His primary areas of investigation include Zoology, Ecology, Evolutionary biology, Primate and Infectious disease. His research in Zoology intersects with topics in Host, Parasitism, Macroparasite and Promiscuity. Charles L. Nunn works mostly in the field of Ecology, limiting it down to concerns involving Demography and, occasionally, Infant mortality.
His Evolutionary biology research is multidisciplinary, relying on both Animal ecology and Set. His Primate research incorporates elements of Sexual swelling and Mating. Charles L. Nunn has researched Infectious disease in several fields, including Mammal and Threatened species.
Ecology, Zoology, Evolutionary biology, Primate and Sleep in non-human animals are his primary areas of study. He combines subjects such as Infectious disease and Demography with his study of Ecology. His studies in Demography integrate themes in fields like Animal ecology and Social group.
His specific area of interest is Zoology, where Charles L. Nunn studies Mating. The Evolutionary biology study combines topics in areas such as Socioecology and Competition. His Sleep in non-human animals research incorporates themes from Cognition and Audiology.
His scientific interests lie mostly in Ecology, Sleep in non-human animals, Lemur, Evolutionary biology and Zoology. His work is connected to Biodiversity, Wildlife, Parasitism, Disease ecology and Ecology, as a part of Ecology. His studies deal with areas such as Infectious disease, Land use, land-use change and forestry, Species richness, Species diversity and Introduced species as well as Biodiversity.
His Sleep in non-human animals research is multidisciplinary, incorporating perspectives in Developmental psychology, Cognition and Audiology. The concepts of his Lemur study are interwoven with issues in Animal ecology, Habitat and Deciduous. His research in the fields of Human evolution overlaps with other disciplines such as Phylogenetic comparative methods.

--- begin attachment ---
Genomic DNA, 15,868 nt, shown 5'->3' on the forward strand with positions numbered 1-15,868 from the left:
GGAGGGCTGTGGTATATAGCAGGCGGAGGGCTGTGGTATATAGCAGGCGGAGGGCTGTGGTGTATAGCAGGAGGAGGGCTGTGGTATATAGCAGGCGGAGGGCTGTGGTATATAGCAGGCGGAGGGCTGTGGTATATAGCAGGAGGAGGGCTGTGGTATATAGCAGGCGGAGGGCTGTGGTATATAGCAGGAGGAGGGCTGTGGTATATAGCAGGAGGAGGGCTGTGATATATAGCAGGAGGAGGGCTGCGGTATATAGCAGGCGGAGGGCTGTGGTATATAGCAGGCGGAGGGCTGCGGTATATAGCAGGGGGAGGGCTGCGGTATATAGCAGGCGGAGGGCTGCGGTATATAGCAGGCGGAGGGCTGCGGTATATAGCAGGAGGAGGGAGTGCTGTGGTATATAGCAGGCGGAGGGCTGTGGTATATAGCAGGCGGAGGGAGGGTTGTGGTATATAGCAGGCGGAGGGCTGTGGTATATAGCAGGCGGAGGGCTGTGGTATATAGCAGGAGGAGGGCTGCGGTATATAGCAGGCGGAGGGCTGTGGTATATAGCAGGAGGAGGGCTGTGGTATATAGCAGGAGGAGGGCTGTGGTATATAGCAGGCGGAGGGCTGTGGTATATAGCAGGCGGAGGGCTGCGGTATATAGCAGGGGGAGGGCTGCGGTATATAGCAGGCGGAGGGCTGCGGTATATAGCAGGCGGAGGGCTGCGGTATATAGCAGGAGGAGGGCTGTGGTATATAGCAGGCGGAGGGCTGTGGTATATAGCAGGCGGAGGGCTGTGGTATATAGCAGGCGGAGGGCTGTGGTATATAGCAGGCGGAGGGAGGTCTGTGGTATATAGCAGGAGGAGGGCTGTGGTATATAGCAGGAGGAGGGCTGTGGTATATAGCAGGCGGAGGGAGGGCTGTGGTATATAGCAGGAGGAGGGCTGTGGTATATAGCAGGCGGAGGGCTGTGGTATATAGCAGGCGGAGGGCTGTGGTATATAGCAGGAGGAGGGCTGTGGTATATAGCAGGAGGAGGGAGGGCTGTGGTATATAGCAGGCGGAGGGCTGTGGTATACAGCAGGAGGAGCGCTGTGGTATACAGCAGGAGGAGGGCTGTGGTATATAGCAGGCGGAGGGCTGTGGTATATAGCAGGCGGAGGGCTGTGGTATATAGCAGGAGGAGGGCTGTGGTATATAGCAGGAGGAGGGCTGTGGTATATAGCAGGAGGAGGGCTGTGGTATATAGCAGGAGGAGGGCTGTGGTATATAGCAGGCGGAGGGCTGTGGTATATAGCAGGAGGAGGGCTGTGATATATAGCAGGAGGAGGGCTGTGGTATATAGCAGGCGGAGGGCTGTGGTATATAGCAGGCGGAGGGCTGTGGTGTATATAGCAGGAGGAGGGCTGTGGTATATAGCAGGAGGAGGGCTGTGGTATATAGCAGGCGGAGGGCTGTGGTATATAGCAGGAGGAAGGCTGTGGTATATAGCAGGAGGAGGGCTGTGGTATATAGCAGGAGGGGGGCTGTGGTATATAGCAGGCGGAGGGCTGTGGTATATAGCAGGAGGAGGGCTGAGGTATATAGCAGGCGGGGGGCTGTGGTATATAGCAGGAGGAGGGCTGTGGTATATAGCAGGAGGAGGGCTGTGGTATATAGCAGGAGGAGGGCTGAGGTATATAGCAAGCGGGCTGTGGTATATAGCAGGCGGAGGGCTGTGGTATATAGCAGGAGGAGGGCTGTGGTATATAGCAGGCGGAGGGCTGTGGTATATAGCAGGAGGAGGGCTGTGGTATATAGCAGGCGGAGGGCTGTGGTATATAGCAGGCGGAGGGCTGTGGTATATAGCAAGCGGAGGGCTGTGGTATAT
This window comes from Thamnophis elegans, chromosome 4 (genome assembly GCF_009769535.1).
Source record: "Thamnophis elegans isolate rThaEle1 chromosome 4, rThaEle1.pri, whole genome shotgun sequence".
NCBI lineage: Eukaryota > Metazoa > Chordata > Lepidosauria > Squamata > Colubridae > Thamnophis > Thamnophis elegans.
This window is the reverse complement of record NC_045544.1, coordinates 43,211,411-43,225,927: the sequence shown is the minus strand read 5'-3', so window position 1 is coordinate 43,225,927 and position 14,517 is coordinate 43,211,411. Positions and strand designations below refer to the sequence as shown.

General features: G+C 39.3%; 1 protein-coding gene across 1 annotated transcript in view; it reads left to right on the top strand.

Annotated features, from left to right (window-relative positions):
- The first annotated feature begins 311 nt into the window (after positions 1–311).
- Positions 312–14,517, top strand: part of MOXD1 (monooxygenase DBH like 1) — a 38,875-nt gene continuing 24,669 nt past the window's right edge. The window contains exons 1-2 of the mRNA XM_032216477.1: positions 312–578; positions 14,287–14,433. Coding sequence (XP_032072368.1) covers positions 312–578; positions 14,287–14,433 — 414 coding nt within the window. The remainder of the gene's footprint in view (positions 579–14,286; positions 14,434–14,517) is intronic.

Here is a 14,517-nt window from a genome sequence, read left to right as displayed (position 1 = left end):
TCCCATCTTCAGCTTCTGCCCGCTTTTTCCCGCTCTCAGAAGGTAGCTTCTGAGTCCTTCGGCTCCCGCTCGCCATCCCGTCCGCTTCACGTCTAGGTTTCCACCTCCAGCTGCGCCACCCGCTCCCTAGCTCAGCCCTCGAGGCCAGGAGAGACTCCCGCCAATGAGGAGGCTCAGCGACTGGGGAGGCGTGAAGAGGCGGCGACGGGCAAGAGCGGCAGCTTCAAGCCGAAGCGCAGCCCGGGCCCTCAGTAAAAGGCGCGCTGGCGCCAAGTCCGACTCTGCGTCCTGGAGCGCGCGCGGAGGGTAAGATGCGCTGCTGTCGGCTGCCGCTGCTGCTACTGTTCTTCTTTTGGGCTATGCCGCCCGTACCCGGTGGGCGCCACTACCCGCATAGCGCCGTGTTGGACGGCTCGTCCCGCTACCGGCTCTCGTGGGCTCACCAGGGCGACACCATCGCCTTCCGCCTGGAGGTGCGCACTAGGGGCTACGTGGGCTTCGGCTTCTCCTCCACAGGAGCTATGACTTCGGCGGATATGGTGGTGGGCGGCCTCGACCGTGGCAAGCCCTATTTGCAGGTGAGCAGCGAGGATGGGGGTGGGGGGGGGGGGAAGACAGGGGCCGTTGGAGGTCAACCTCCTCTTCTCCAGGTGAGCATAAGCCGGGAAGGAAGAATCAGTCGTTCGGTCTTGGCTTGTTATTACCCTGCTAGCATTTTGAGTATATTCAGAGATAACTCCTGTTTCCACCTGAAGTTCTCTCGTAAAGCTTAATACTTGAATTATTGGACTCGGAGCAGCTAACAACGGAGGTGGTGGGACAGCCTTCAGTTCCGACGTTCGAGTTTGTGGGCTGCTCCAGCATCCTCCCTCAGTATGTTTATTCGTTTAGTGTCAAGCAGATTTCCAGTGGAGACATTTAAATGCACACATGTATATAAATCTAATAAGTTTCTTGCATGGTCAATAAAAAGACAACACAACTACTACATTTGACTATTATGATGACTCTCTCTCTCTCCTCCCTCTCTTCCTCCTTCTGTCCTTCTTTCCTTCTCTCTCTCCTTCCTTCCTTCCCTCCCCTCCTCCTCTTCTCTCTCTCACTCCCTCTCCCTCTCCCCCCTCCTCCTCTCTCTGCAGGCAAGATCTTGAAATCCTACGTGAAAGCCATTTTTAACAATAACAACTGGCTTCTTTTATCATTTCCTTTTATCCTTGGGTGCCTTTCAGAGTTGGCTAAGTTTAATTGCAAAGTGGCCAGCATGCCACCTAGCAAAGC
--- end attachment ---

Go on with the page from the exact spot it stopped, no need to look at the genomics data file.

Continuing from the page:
Charles L. Nunn mainly focuses on Ecology, Biodiversity, Sleep in non-human animals, Infectious disease and Actigraphy. His research in Ecology is mostly concerned with Disease ecology. His Biodiversity study integrates concerns from other disciplines, such as Wildlife, Vector, Land use, land-use change and forestry and Parasitism.
His Sleep in non-human animals study combines topics in areas such as Developmental psychology, Effects of sleep deprivation on cognitive performance, Audiology and Eye movement. His work deals with themes such as Virology, Macroparasite, Wildlife management, Population size and Threatened species, which intersect with Infectious disease. His Actigraphy research includes themes of Wakefulness, Nap and Circadian rhythm.
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Social Organization and Parasite Risk in Mammals: Integrating Theory and Empirical Studies
Sonia Altizer;Charles L. Nunn;Peter H. Thrall;John L. Gittleman.
Annual Review of Ecology, Evolution, and Systematics (2003)
The 10kTrees Website: A New Online Resource for Primate Phylogeny
Christian Arnold;Luke J. Matthews;Charles Lindsay Nunn.
Evolutionary Anthropology (2010)
The evolution of self-control
Evan L. MacLean;Brian Hare;Charles L. Nunn;Elsa Addessi.
Proceedings of the National Academy of Sciences of the United States of America (2014)
Infectious diseases in primates: behavior, ecology and evolution.
Charles L. Nunn;Sonia M. Altizer.
Infectious diseases in primates: behavior, ecology and evolution. (2006)
Stepwise Model Fitting and Statistical Inference: Turning Noise into Signal Pollution
Roger Mundry;Charles Lindsay Nunn.
The American Naturalist (2009)
Comparative tests of parasite species richness in primates.
Charles L. Nunn;Sonia Altizer;Kate E. Jones;Wes Sechrest.
The American Naturalist (2003)
The evolution of exaggerated sexual swellings in primates and the graded-signal hypothesis
Charles L. Nunn.
Animal Behaviour (1999)
The Comparative Approach in Evolutionary Anthropology and Biology
Charles L. Nunn.
Infectious Diseases in Primates
Charles Nunn;Sonia Altizer.
On sexual dimorphism in immune function
Charles L. Nunn;Patrik Lindenfors;E. Rhiannon Pursall;Jens Rolff.
Philosophical Transactions of the Royal Society B (2009)
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